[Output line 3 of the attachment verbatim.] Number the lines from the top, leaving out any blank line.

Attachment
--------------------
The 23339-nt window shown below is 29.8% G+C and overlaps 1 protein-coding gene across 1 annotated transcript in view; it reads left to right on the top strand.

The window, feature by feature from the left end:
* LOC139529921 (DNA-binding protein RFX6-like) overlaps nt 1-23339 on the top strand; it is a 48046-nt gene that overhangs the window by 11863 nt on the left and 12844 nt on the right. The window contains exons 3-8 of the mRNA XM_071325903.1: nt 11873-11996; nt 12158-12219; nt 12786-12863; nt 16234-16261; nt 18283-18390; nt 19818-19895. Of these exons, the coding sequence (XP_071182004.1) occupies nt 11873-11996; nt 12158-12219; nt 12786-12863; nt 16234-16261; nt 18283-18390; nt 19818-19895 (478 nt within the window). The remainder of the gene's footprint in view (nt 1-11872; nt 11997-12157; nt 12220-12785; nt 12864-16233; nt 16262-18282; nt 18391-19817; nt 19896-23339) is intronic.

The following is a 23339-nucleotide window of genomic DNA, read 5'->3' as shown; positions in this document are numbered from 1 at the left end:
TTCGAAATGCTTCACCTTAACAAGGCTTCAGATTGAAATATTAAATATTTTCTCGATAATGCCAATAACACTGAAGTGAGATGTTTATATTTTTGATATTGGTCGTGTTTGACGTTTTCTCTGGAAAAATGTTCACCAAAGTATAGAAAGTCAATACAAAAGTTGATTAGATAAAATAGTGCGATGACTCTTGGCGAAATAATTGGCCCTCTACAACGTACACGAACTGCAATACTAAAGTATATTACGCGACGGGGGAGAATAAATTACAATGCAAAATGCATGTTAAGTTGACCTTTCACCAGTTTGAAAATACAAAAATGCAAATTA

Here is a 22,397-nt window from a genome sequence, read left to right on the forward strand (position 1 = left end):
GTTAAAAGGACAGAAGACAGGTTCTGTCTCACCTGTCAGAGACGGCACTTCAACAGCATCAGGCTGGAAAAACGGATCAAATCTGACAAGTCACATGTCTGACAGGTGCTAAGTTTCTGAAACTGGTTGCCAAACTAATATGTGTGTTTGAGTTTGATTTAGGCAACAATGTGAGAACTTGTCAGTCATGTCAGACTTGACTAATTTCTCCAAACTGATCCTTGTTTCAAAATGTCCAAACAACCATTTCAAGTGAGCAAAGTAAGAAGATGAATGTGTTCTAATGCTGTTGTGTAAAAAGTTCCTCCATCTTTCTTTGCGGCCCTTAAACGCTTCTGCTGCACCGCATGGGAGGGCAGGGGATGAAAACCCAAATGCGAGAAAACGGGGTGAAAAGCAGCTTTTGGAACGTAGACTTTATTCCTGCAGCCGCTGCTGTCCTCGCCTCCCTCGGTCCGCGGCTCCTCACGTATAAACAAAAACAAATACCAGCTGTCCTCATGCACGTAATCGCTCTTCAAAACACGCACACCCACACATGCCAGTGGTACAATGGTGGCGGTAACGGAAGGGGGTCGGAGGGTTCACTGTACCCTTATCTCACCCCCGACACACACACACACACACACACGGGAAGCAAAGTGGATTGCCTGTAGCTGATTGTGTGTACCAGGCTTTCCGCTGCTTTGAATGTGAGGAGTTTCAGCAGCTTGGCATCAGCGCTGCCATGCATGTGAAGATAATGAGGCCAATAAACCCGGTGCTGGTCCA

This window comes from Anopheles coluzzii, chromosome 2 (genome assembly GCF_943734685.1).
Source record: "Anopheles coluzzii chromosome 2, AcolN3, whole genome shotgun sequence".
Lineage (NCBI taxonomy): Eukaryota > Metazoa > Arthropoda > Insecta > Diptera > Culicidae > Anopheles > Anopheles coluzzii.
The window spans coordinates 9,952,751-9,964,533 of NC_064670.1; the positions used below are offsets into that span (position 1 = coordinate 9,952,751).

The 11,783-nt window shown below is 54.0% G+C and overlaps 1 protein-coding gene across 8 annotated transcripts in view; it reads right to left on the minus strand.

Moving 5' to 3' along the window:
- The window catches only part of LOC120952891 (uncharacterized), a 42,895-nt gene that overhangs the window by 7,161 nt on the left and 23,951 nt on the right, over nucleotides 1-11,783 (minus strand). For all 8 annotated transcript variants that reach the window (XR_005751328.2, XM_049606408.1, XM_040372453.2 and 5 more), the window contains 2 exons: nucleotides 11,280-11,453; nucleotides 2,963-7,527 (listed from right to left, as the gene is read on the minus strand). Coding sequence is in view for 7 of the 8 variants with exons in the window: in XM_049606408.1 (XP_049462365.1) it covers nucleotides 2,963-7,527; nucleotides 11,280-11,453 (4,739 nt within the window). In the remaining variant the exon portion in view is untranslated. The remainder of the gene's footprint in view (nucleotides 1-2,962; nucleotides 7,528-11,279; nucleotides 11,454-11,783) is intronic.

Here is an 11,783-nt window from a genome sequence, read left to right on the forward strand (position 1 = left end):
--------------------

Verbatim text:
* LOC139529921 (DNA-binding protein RFX6-like) overlaps nt 1-23339 on the top strand; it is a 48046-nt gene that overhangs the window by 11863 nt on the left and 12844 nt on the right. The window contains exons 3-8 of the mRNA XM_071325903.1: nt 11873-11996; nt 12158-12219; nt 12786-12863; nt 16234-16261; nt 18283-18390; nt 19818-19895. Of these exons, the coding sequence (XP_071182004.1) occupies nt 11873-11996; nt 12158-12219; nt 12786-12863; nt 16234-16261; nt 18283-18390; nt 19818-19895 (478 nt within the window). The remainder of the gene's footprint in view (nt 1-11872; nt 11997-12157; nt 12220-12785; nt 12864-16233; nt 16262-18282; nt 18391-19817; nt 19896-23339) is intronic.